Reports of grape colaspis damage continue to come in from the western portion of Illinois. The cool, wet weather has slowed evaluation of many of the research trials currently being conducted by the University of Illinois. We will provide a summary of data from the insecticide evaluation trials as they become available.
|Update on Soybean Diseases and Diagnosis in Illinois|
We have received reports of damping-off as well as root and foliar disease symptoms on soybean. To date most reports have come from the central and western parts of the state.
If you are thinking about replanting, you may want to consider seed treatments for diseases affecting roots and hypocotyls or a different cultivar for foliar diseases. Resistance is not available for some foliar diseases, however, so be sure to check with your seed dealer for information on available cultivars.
|Choose the Proper Gloves When Handling Pesticides|
As every applicator knows, gloves (among other personal protective equipment) should be worn to protect against contact with pesticides. However, choosing the right glove for the job may be a bit confusing, especially when using a variety of pesticides.
This article provides information for properly selecting a glove material that is appropriate for the pesticide formulation used. The EPA Glove Chart is reproduced here, and a discussion of glove materials and usage tips is included.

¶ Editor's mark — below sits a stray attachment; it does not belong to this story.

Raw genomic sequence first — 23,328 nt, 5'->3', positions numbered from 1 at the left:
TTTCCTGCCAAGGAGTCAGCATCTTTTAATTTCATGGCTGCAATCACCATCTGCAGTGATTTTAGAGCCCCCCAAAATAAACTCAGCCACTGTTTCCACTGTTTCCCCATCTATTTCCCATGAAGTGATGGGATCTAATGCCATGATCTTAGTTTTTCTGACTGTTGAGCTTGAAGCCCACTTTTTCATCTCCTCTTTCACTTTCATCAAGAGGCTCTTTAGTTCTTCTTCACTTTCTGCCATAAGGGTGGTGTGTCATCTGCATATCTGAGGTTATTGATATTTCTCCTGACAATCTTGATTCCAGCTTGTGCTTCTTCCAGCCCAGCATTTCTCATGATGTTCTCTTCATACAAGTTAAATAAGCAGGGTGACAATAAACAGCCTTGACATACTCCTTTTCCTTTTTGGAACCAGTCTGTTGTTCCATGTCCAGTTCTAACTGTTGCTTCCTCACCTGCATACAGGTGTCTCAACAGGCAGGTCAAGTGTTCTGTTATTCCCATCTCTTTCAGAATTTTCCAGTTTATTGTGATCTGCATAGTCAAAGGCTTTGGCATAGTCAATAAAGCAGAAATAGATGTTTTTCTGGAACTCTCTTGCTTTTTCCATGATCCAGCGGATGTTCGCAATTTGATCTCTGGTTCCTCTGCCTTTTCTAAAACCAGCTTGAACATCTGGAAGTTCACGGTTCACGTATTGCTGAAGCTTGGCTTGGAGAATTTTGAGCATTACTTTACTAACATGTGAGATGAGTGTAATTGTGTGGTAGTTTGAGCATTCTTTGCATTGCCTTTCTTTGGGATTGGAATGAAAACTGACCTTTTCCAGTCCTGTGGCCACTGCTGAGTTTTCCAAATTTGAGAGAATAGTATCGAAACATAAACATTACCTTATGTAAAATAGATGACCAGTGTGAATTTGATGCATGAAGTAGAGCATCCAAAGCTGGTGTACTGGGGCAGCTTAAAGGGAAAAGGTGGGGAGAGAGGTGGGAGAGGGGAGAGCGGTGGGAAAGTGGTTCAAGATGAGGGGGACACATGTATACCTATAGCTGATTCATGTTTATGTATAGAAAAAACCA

|Pesticide Record-Keeping Requirements|
While most applicators keep pesticide application records because it makes good agronomic sense to do so, there are legal reasons to keep these records as well. The purpose of this article is to sift through the gossip and guessing about the record-keeping requirements and get to the facts.
The type of information you are legally required to keep depends on your type of business and the type of pesticide you use. The article discusses private applicators, commercial applicators, and pesticide dealers, and provides information about WPS record-keeping.
|Syngenta Receives Callisto Registration|
Callisto 4 SC (mesotrione) recently received a label for use in corn. This herbicide's mode of action is as a pigment inhibitor. Callisto has good activity on a number of broadleaf weed species; however, it is not effective for the control of most grass weeds. This article includes a table containing Callisto efficacy ratings on various broadleaf weed species taken from research trials conducted at the University of Illinois and other Midwest universities.
Extension Center educators, Unit educators, and Unit assistants in northern, west-central, east-central, and southern Illinois prepare regional reports to provide more localized insight into pest situations and crop conditions in Illinois. The reports will keep you up to date on situations in field and forage crops as they develop throughout the season.
This week's issue includes reports from east-central, northern, southern, and west-central Illinois.
The Pest Management and Crop Development Bulletin
Executive Editor: Kevin Steffey, Extension Entomologist